The goal for the 2010 Atlanta Braves was to send long-time manager Bobby Cox out on a high note. The Braves accomplished that goal by winning the NL Wildcard and finishing 2nd in the NL East behind the Phillies. The Wildcard berth into the playoffs ended the Braves four year playoff drought that began after the team reeled off 14-consecutive division titles. The playoff run didn’t last long as Atlanta ultimately lost in four games to the eventual World Series Champion San Francisco Giants.
For the Braves, the pitching was a bright spot as it was expected to be. The Braves had a solid rotation that consisted of some faces Atlanta fans didn’t expect to see this season, but they had to step in due to some injuries. The Braves finished 3rd in the league with a 3.56 team ERA. Offensively, the Braves were better than expected and they finished in the top half of the National League in batting average at .258, OPS at .740, and runs with 738.
The long ball continued to plague the Braves in 2010 just as it had in previous seasons without the presence of a true cleanup hitter in the lineup. They finished 11th in the NL with 139 homeruns. That shouldn’t be much of a problem going forward. Defensively, Atlanta was a huge disappointment and their 126 errors were the 3rd most in all of baseball. We all remember it biting the Braves big time in the playoffs when a player that shall not be named made three critical errors in game three.
With Bobby Cox gone, new manager Fredi Gonzalez will lead the Braves into 2011…
Best Case Scenario: The Braves quietly had a strong offseason by shoring up their bullpen and pulling off the blockbuster deal to bring in Dan Uggla and give the Braves the right-handed power bat that they have sorely missed since Andruw Jones found moon pies. Jason Heyward could take the next step forward toward super stardem and become and MVP candidate. An improved offense, a strong bullpen, and one of the top rotations in the league should lead to better things from the Braves in 2011 and they could very well make a run at the Phillies and their four aces for the NL East crown.
Most Valuable Players: With Chipper Jones hanging on to his career by a thread, Brian McCann has really stepped up into a leadership role and has been one of the best catchers in baseball for the past five years. The five-time All Star hit a career low .269 in 2010, but he came on later in the season after a slow start. I’d expect McCann to bounce back and hit around .280-.290 in the 2011. Tim Hudson had ace-like stuff last season for Atlanta in his first full-season since 2007. He led the Braves starting rotation with 17 wins, a 2.83 ERA and a 1.15 WHIP. The Braves are going to need a similar season from Huddy if they want to make a run at Philadelphia.
Potential Breakouts: Could this be the year that Jordan Schafer finally breaks out and becomes the center fielder the Braves have been looking for? Schafer was incredible during the 2009 Spring Training and he hit a homerun in his debut in the bigs against the Phillies on Opening Day. Schafer suffered a tough set back when he broke a bone in his hand when swinging a bat and it plagued him for two years. But, many people familar with the Braves still believe that the 24-year-old is the real deal. He has speed, power, and the baseball instincts that everyone craves. I think this will be the year that Schafer takes over in centerfield and possibly gives the Braves the leadoff hitter they’ve lacked. The 5th starter in the Braves rotation is Mike Minor’s race to lose in spring training. He showed his potential in a few starts late last season, but he had a few lapses that should be corrected throughout the spring before the start of the season.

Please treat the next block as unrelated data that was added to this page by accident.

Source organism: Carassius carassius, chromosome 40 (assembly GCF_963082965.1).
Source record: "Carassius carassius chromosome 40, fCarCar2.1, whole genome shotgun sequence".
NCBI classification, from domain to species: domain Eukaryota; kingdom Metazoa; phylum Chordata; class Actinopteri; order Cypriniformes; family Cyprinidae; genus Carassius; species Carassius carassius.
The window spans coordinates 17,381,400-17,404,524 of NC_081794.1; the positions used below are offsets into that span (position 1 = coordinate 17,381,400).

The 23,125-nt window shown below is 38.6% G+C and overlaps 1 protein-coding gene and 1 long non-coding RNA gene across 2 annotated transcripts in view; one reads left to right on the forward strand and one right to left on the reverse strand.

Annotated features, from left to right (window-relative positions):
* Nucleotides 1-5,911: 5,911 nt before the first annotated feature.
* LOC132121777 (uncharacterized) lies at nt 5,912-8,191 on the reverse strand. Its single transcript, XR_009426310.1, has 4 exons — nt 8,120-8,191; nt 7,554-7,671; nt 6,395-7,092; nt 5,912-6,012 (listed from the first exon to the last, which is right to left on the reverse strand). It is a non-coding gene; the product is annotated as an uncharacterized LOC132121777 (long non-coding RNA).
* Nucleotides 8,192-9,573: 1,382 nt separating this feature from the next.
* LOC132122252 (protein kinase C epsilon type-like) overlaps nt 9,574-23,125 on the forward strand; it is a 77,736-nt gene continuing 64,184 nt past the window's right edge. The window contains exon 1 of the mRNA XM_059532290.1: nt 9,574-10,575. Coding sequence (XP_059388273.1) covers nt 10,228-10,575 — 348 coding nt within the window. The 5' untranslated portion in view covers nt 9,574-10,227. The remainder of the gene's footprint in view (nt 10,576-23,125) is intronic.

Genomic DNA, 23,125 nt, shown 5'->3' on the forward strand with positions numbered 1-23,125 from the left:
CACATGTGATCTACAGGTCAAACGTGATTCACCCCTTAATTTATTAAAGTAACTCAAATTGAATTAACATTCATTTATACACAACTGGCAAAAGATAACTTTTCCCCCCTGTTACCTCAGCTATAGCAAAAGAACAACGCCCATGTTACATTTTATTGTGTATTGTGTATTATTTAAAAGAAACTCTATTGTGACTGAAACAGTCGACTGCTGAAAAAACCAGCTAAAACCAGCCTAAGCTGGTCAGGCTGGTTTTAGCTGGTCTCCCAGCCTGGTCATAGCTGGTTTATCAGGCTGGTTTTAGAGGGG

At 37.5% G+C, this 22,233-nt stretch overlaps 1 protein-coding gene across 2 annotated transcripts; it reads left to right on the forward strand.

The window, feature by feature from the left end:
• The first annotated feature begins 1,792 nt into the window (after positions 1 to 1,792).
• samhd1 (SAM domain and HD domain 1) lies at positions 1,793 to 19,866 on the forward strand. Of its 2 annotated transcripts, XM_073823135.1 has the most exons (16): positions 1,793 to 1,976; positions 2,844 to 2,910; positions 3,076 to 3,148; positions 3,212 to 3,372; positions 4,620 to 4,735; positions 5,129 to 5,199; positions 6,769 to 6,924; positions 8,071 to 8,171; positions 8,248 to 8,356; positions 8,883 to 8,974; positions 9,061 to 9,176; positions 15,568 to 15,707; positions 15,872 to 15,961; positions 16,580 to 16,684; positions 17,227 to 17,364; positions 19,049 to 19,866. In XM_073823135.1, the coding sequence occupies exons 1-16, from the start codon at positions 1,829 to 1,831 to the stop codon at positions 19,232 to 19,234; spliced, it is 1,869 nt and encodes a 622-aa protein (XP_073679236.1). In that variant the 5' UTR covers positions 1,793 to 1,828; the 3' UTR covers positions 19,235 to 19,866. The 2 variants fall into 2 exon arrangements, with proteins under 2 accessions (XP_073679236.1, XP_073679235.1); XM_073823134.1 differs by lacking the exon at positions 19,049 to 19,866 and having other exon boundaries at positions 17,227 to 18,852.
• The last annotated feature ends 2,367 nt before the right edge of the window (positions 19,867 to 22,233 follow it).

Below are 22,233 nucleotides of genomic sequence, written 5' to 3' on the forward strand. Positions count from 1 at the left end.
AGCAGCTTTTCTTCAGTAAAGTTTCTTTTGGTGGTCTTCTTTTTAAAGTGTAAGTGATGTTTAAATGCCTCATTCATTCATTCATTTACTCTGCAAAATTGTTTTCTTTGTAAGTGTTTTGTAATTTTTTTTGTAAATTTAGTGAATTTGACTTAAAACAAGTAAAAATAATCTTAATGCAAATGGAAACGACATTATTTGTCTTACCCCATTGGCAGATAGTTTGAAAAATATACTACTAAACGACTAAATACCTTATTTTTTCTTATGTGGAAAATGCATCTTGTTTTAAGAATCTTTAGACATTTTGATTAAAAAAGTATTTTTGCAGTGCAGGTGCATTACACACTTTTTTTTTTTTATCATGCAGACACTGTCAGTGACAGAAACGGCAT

Worst Case Scenario: The NL East is the Phillies to lose and it really puts the Braves in position to compete for the Wildcard. Unfortunately, there can only be one wildcard team and with a lot of teams competing for that one final spot, the Braves have little room for error. If the Braves suffer some injuries to key areas again this season like last, then it would be very difficult for them to win the Wildcard. The trade for Dan Uggla was a steal, but losing utility player Omar Infante was tough. He gave Atlanta something not many other teams have and he really stepped up. Now, if someone on the infield goes down, the Braves options will be severely limited.
Biggest Areas of Concern: It’s the corner infield spots that have most Braves fans a little uneasy about the upcoming season. Chipper Jones is determined to recover from the torn ACL he suffered last season and get back to being a productive part of the Braves lineup. Also, the Braves will not have a veteran at first base like Derrek Lee or Troy Glaus this season and they will put the load on the shoulders of rookie Freddie Freeman. Eric Hinske will fill-in when he needs to at first, but big things are expected from Freeman and they can ill-afford for him to flop.
Players Who Must Rebound: The Braves desperately need a healthy and productive Chipper Jones this season. The last two years have been a struggle for Chipper at the dish and just when he was getting things rolling last season, he tore his ACL and was done for the year. If Chipper can rebound, then it will allow the Braves to move Martin Prado to the outfield and give the team much needed help out there. They will also need the 2009 Jair Jurrjens to come back after a woeful injury-plagued year in 2010. He seemed to be well on his way to becoming the ace of the rotation after posting a 2.60 ERA in ‘09, but he regressed back to 4.64 last season. He’ll need to bring his ERA back down to at least the 3’s for the Braves rotation to be as good as they are capable of being.
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